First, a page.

The AJS 7R
By Mick Walker
The AJS 7R is the companion book to The Manx Norton and The BSA Gold Star. This book covers every aspect of one of the best loved classic racing machines, from its beginnings back in Wolverhampton to the classic racing scene of today.
- Wolverhampton Wonders
- The Boys' Racer Arrives
- Record Breaking
- Moto Cross
- 7R Development
- The Engineers
- The Classic Scene
Designed and published in 2003 by Redline Books.
This is another fascinating book by Mick Walker. It traces the history of the AJS 7R, also known as the "Boy Racer" from its birth in the late 1940's through to its continued use in the modern classic racing scene. I know it is a matter of opinion, but the 7R must be one of the most beautiful motorcycles ever made. It is certainly one of the most successful in its field.
The book covers all aspects of the bike's development, its racing heritage and many of the personalities who were involved with this wonderful machine. There's also a chapter on the motocross history of the 7R - an area that I was not aware of. I had always seen the 7R as a road racer, and yet it was equally successful in motocross and grass track events.
Profiles of the characters involved with the AJS are scattered throughout the book. These include articles on Dennis Poore, Mike Hailwood, Bob McIntyre, Les Graham, Alan Shepherd and many more.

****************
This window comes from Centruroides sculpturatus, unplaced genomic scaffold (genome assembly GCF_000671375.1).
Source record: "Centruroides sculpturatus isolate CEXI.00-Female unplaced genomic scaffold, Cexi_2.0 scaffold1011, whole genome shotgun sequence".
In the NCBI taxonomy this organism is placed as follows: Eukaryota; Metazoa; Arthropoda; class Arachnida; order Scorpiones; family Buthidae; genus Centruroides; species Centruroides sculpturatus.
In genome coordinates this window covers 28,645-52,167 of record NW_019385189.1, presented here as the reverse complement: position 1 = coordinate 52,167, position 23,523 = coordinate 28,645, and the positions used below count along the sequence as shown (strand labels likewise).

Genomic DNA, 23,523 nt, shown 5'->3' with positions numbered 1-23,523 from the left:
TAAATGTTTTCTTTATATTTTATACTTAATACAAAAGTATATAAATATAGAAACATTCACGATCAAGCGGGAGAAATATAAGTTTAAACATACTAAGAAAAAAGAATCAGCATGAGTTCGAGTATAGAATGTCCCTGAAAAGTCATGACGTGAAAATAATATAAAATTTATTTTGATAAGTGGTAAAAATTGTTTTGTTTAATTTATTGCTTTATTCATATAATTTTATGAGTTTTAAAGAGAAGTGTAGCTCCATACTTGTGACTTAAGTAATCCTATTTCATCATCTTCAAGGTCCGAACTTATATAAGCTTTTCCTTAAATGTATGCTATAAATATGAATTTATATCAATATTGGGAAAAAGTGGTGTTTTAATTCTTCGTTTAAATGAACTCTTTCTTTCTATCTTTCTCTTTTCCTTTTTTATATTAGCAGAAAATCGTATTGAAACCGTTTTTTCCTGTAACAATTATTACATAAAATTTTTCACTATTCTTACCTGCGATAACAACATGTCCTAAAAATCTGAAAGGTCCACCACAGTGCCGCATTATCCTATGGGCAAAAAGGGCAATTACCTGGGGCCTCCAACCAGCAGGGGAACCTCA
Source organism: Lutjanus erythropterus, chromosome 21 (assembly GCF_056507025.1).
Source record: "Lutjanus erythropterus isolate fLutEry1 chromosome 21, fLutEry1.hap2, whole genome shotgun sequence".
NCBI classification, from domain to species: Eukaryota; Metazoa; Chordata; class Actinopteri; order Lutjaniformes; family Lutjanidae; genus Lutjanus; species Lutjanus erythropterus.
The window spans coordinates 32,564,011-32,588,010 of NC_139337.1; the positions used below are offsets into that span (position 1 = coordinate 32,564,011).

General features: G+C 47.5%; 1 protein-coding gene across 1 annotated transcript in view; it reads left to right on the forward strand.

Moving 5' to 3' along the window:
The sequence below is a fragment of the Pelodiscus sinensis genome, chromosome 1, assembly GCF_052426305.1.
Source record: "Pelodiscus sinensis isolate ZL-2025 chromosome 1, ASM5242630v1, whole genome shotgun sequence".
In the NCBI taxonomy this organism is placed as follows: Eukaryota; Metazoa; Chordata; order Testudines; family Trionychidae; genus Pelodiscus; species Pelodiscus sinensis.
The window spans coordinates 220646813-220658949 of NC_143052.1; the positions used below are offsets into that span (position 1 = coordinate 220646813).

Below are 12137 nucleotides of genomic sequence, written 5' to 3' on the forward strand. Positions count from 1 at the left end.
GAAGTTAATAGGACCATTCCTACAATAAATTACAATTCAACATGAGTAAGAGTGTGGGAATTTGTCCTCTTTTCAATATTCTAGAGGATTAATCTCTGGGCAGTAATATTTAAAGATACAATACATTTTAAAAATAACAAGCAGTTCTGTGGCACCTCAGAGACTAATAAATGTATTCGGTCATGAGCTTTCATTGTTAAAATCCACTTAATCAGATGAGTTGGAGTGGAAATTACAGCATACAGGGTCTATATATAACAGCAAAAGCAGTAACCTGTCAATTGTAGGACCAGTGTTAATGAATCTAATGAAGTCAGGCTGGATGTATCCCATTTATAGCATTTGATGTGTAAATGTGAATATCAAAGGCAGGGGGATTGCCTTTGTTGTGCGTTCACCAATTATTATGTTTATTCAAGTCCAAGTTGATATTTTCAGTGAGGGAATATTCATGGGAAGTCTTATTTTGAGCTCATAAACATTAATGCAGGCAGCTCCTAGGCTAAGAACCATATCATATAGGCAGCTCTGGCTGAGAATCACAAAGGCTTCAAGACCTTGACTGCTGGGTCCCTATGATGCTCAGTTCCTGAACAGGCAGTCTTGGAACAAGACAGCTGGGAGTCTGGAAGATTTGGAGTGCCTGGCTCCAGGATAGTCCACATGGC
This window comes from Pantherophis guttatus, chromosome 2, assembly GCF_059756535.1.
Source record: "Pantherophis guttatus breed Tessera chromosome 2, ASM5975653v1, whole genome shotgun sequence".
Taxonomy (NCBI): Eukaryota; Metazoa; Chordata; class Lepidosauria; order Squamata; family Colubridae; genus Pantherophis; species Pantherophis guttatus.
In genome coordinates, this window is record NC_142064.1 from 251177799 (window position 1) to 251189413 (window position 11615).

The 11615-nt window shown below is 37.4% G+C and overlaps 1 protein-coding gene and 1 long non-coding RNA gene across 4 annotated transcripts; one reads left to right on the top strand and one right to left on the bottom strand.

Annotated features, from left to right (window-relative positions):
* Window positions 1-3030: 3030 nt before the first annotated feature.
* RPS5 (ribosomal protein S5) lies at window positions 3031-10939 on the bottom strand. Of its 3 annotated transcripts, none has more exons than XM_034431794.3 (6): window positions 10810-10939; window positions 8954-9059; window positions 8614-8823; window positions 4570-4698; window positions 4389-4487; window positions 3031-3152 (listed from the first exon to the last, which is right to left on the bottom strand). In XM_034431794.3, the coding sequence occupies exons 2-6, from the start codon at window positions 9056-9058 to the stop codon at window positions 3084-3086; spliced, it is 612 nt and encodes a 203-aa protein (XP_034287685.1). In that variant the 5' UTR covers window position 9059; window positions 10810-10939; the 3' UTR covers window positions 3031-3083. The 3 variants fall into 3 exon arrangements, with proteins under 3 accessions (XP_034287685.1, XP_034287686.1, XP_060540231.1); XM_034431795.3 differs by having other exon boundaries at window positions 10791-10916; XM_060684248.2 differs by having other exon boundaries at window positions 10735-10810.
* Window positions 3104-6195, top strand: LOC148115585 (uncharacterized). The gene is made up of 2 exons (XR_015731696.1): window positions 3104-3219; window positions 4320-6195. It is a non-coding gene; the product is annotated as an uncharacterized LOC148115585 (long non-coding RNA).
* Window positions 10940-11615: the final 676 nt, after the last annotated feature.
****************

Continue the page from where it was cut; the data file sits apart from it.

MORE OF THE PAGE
The book is a mine of information and yet still an entertaining read.
The book is lavishly illustrated with hundreds of black and white pictures throughout. My favourite has to be the picture of Mike Hailwood taken in April 1960 with his 7R engined Manx Norton Special. Asked how light the machine was he replied "This light" and there is a superb shot of Mike smiling and holding the bike off the ground in front of him! Fantastic!
The book also covers some of the derivatives of the AJS 7R including the "Porcupine" and the 3-Valve 7R3. The most recent incarnation of AJS, the AJS Stormer, a tremendous motocross machine is also detailed. It always bring a smile to me when I see the look of amazement on their faces when they realise that AJS are still a going concern!
In summary, this is a highly informative and entertaining book and I thoroughly recommend it to you.